New Richmond – While much of the talk Monday was about the stars seen in the latest James Webb Space Telescope picture, a group of about 30 grade school girls were more concerned with the ones occupying New Richmond that morning.
Assembled in the Wyoming East High School gym as the Lady Warriors hosted their inaugural basketball camp, several of the state’s top basketball players from the last decade – all graduates of Wyoming East – were instructing the youth of Wyoming County.
It was surreal to behold.
Rotating from station to station, the students in attendance had the chance to learn from Jazz Blankenship (a 2017 and 2019 first-team all-state selection and starter at Concord University) before moving to a station manned by current Wyoming East players Alivia Monroe and Maddie Clark (2022 first-team all-state). The next stop was a passing station led by 2018 grad Gabby Lupardus (2015, ’16 and ’18 first-team all-stater and 2018 state player of the year winner). The next stop was led by 2021 grad Skylar Davidson (2020 and 2021 first-team all-state and 2022 NCAA D2 National Champion). Lastly was a station led by Davidson’s classmate Sarah Saunders (2021 state champion, honorable mention and 2022 National Champion).
Many in attendance may be too young to understand the gravity of the situation at this point but as time moves on they’ll likely appreciate what they were a part of. In all there were 10 players from the 2016 and 2021 state championship teams combined – with two more joining the fray on Tuesday – giving back and seemingly enjoying their time doing so.
In a county with declining population it’s important for each generation to continuously inspire the next. Lupardus, Blankenship and Davidson were the same age, if not younger, than many of the kids they were instructing when they first started playing together in the AAU ranks for the now defunct Xpress team.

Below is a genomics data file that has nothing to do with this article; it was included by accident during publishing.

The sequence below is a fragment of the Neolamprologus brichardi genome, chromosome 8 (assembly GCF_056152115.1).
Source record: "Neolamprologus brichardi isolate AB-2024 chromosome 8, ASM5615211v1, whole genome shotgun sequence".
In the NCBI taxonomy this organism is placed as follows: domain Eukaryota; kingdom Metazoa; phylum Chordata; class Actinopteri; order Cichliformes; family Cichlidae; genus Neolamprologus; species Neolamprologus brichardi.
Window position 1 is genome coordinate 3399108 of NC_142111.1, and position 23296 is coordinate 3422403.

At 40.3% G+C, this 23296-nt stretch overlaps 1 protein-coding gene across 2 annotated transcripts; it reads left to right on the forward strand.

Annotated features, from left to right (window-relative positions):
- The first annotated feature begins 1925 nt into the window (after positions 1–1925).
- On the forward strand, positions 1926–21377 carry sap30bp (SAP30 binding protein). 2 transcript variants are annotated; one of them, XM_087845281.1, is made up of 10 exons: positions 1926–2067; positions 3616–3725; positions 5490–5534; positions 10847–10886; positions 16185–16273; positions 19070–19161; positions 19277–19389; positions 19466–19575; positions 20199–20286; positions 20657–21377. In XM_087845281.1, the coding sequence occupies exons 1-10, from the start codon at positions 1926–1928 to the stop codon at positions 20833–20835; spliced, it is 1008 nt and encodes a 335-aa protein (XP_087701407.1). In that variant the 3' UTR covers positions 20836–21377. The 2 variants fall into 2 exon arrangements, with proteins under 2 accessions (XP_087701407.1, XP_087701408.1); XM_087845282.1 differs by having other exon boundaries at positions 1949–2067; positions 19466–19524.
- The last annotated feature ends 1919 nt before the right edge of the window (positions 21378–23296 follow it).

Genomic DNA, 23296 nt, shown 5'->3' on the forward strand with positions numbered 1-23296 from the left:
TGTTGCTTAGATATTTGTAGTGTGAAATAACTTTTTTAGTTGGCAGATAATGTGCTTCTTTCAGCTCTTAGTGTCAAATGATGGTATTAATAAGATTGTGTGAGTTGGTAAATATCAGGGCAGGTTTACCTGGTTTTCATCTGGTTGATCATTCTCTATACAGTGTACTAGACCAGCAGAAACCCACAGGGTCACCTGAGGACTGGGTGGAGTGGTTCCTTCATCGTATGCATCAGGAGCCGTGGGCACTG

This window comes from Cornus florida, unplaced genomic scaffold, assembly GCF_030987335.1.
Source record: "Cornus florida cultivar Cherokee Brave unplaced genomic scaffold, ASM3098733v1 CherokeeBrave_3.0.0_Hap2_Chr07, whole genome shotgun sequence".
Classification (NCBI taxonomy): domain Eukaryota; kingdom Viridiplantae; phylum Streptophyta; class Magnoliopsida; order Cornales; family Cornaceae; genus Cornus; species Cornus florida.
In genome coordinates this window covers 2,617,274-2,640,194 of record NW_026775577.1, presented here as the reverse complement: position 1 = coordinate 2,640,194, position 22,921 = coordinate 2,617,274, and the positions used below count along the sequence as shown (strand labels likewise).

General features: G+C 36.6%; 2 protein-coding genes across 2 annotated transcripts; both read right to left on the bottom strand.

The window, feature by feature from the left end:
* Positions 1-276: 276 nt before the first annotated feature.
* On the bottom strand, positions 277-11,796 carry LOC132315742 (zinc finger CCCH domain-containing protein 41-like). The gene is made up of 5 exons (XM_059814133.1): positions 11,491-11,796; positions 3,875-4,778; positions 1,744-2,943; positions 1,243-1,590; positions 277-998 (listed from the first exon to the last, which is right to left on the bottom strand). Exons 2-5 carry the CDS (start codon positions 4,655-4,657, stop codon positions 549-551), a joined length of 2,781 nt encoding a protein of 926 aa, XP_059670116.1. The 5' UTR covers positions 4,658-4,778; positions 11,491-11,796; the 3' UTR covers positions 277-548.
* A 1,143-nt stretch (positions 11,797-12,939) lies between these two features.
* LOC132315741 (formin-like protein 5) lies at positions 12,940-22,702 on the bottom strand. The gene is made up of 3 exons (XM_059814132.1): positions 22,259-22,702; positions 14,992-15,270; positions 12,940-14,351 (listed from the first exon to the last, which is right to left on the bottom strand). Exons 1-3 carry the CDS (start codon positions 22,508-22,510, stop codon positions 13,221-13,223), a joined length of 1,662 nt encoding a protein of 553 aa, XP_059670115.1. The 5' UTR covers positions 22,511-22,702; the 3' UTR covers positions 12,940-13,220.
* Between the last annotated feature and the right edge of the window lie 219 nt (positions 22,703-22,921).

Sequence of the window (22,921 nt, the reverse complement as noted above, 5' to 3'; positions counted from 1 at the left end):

They traveled all over the east coast, gaining experience in hopes of competing for state championships. They did just that as in addition to winning titles in ’16 and ’21, the Lady Warriors finished runners-up in ’18, ’19 and ’22. It wouldn’t be a stretch to say that those three are amongst the top five female basketball players the county has ever produced.
Lupardus is only the second basketball player in the history of the county to win the state player of the year (Herbie Brooks won on the boys side in 1984); Blankenship is the program’s all-time leading scorer with over 1,600 career points and Davidson is only the fourth basketball player in school history (Gentry Shrewsbury ’09, Evan Muscari ’10 and Lupardus ’16 and ’18) to earn first-team all-state captainship honors (’21) in addition to becoming the first Wyoming County native to play in and win an NCAA National Championship in basketball, doing so as a freshman at Glenville St. this past spring.
After the 2016 team won the state championship, many of the players who were a part of the ’21 title team vividly recalled following the bus back from Charleston that evening as a celebration was held. There’s almost no doubt that several of the campers in attendance this week did the same thing for the 2021 team.
Even amongst current players there was an opportunity to realize a dream.
East head coach Angie Boninsegna recalled stories her current point guard, rising sophomore Cadee Blackburn, disclosed in regards to how she fell in love with the game. Blackburn noted that before she reached middle school, her grandpa would take her to watch Lupardus play during the start of East’s run. Hearing that, Boninsegna paired Blackburn and Lupardus as camp instructors.
Blackburn isn’t an exception amongst the current group of Lady Warriors.
Most of them had the opportunity to play alongside Davidson as she led the 2021 team to a title and were inspired by what they witnessed each day. That inspiration grew as they followed her journey through the NCAA Tournament with some of them making the trip to watch her when Glenville St. won its Sweet 16 game at home.
It was a testament to what most players say when they come through the program, citing the family atmosphere that follows them after graduation.